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19 Clinton Avenue
Albany, NY 12207 USA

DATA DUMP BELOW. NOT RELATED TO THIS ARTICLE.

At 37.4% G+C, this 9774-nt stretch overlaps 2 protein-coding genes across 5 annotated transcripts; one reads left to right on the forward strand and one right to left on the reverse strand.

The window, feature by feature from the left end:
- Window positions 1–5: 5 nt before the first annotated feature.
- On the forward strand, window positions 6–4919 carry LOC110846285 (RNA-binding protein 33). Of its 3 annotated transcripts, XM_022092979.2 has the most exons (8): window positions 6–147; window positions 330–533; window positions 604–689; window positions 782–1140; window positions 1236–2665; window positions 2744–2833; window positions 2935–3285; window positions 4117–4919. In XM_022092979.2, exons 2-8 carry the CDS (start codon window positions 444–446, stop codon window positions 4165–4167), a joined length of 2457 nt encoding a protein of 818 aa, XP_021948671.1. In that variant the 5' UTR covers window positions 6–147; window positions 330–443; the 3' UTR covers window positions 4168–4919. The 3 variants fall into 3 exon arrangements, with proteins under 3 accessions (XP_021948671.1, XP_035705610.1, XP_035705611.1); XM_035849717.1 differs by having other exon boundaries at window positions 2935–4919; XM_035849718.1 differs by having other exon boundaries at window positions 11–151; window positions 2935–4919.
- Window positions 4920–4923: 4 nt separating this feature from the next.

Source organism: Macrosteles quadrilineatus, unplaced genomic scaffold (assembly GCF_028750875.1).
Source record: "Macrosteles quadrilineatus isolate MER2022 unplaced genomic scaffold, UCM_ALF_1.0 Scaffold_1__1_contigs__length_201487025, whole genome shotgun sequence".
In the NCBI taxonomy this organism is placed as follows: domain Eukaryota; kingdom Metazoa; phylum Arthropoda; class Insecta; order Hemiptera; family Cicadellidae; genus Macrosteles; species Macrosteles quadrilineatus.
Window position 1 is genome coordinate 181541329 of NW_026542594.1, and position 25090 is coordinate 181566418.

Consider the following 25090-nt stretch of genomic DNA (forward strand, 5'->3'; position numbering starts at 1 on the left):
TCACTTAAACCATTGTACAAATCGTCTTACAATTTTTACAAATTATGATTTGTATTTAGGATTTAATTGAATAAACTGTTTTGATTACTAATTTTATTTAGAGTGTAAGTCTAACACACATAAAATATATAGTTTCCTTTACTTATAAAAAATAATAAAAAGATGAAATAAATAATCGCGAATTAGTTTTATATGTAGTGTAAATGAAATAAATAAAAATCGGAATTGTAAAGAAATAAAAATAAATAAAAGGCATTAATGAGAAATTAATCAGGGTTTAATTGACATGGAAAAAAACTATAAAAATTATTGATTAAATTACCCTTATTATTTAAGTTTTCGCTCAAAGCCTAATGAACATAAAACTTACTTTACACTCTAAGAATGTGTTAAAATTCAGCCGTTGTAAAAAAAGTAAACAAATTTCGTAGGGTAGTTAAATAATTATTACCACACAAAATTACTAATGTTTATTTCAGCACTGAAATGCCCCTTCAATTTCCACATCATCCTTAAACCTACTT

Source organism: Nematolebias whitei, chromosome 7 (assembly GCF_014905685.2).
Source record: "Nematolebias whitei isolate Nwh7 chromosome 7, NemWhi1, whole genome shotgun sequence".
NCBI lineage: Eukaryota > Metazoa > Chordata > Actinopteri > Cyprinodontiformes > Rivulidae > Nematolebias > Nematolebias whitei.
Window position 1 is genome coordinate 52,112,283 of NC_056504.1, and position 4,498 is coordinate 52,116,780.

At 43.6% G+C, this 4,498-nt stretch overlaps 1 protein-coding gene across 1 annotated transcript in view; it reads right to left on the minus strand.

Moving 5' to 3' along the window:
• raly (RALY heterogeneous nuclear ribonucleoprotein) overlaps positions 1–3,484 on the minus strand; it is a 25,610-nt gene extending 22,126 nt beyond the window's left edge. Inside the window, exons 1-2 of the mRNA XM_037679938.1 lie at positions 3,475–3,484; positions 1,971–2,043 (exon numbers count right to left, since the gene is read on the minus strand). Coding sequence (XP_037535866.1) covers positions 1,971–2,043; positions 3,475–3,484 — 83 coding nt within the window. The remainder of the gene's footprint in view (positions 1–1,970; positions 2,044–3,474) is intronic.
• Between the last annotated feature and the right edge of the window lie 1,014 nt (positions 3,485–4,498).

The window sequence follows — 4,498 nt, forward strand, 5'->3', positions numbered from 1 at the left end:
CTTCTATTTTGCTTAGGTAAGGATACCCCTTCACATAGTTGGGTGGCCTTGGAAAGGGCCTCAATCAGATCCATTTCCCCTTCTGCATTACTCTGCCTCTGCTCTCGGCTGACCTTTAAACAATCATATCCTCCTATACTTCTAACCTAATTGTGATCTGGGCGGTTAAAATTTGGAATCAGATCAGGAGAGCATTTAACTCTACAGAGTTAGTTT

Certain engagements and performances at this theatre may be canceled or postponed due to COVID-19. Those with tickets for canceled or postponed performances should contact their point of purchase for information. For questions regarding upcoming performance schedules, please contact the venue directly by visiting their official website.The Palace Theatre, a grand cultural and entertainment facility in the heart of Albany , New York , first opened its doors in October 1931. Built during the Depression, the Palace was the largest theatre in a city already noted for a number of other opulent movie houses. Today, the Palace Theatre remains the sole survivor of this period of entertainment and continues to make history with a widely diverse offering of popular acts and cultural events. The Palace Theatre was designed by John Eberson, one of the foremost motion picture theatre architects in the world. Originally an RKO movie house presenting vaudeville acts between feature films, the Palace Theatre boasts an ornate Austrian Baroque design with "atmospheric" elements in the auditorium. Atmospheric design referred to architectural features that created the illusion of the auditorium being open to the sky above. In the Palace Theatre, this was achieved by installing a small ceiling cove painted with clouds floating over a blue sky. Though many changes have taken place since its opening, the Palace Theatre fortunately has retained most of its original design features. These include an impressive brass chandelier in the main lobby, original murals painted by Andrew Karoly and Jules Zartol, and plaster beams in the fore-lobby painted to resemble carved wood. RKO was founded in 1928 when RCA created a film company that merged with Joseph Kennedy's film booking office, the Keith-Albee-Orpheum circuit of vaudeville houses, and the Photophone division of RCA. This was done in order to gain entry into a film market dominated by Warner Brothers and Paramount Famous-Lasky during the advent of the “talkies”. RKO commenced a building campaign to add to it's 300 theatres, four film studios, and $80 million dollars of working capital. The Palace Theatre in Albany was one of the theatres commissioned during RKO's zenith. The Palace is located on the northwest corner of Clinton Avenue and North Pearl Street on a parcel of land assembled from fifteen separate properties. Apparently some difficulty was encountered in putting together the land for two lots remained within the theatre property boundaries and the building was designed around two existing buildings which still stand. Construction started in June of 1930, barely two months after the land was actually acquired. The original working drawing indicate Fabian Securites, Inc., was the client and RKO the lessee. By October 1931, the theatre was completed. In 1930, Clinton and Pearl was at the northern edge of Albany 's busy inner-city business district. It marked the start of Arbor Hill, which was, at the time, still a fashionable residential area. Several other theatres were in the immediate vicinity including RKO Proctors, which was located directly across North Pearl Street . The scale and splendor of the Palace Theatre made the facility a success and favorite of Capital District moviegoers. In 1940, to be in compliance with a Supreme Court decision in the antitrust "Paramount Case," RKO began divesting its theatre holdings. Control of the Palace went to the FAST Theatres chain, a subsidiary of Fabian Enterprises. The Palace Theatre became remained reasonably successful, weathering corporate upheavals and economic turmoil. After World War II, however, the fortunes of the Palace, indeed of most inner-city movie houses, began to decline. Albany 's central business district began to contract and decay, the character of the Arbor Hill neighborhood shifted, becoming less attractive to movie goers and of course, television came into widespread use. In an effort to revitalize sagging attendance (and perhaps to eliminate some maintenance problems) Fabian Enterprises invested a quarter of a million dollars in 1960 to renovate the entry façade and revise the seating to provide more space. The effort was not successful and the theatre continued to lose money. The theatre finally closed it doors in September of 1969. Shortly thereafter, the Palace was purchased from Fabian by the City of Albany for $90,000 for use as a civic auditorium. In 1979, in recognition of its architectural and historic significance, the Palace Theatre was placed on the National Register of Historic Places. Though movies were no longer part of regular programming, the Palace Theatre gained renown in the eighties as a concert venue for popular acts. In 1989, the Palace Performing Arts Center was incorporated as a not-for-profit corporation to manage the business activities of the theatre. The Palace Theatre's became and continues to be the most diversified in the Capital District and is still the home of the Albany Symphony Orchestra. The Palace Theatre's 2,844 seats are an ideal size for popular acts, (such as Melissa Etheridge, Jerry Seinfeld, Bill Cosby, Bruce Springsteen, Bob Dylan, Roy Orbison, and Aretha Franklin), theatrical events, (including Stomp, Tap Dogs, Grease, and A Christmas Carol), gospel shows, community events, (First Night Concerts, Mayor's Inauguration, Albany Law School Graduation, Armed Forces Bands), local dance studio recitals, daytime children's presentations, and even boxing. Arguably the most notable concert event took place at the Palace Theatre in April of 1965 when the now legendary Rolling Stones appeared here on their first tour of the United States . The revitalization of the Palace Theatre has been a major priority of the City of Albany to help create a new energy for the downtown arts and entertainment district. Beginning in 2002, interior renovations completed in the first phase included all new carpeting, a stage curtain, fabric wall treatments, fresh paint on the ceiling and throughout the theatre, general public improvements and the refurbishment of over 2,800 seats. Phase Two renovations called for a new electrical system to power the stage. And of course the most obvious of our renovations (also in Phase Two) is our new marquee! It is a state-of-the-art full color replica of the original marquee designed in 1931. The new marquee fabrication and installation was made possible by a grant from Housing and Urban Development (sourced through the office of the Mayor) and a grant provided through the Downtown Business Improvement District. Stayed tuned…as they say…the best is yet to come!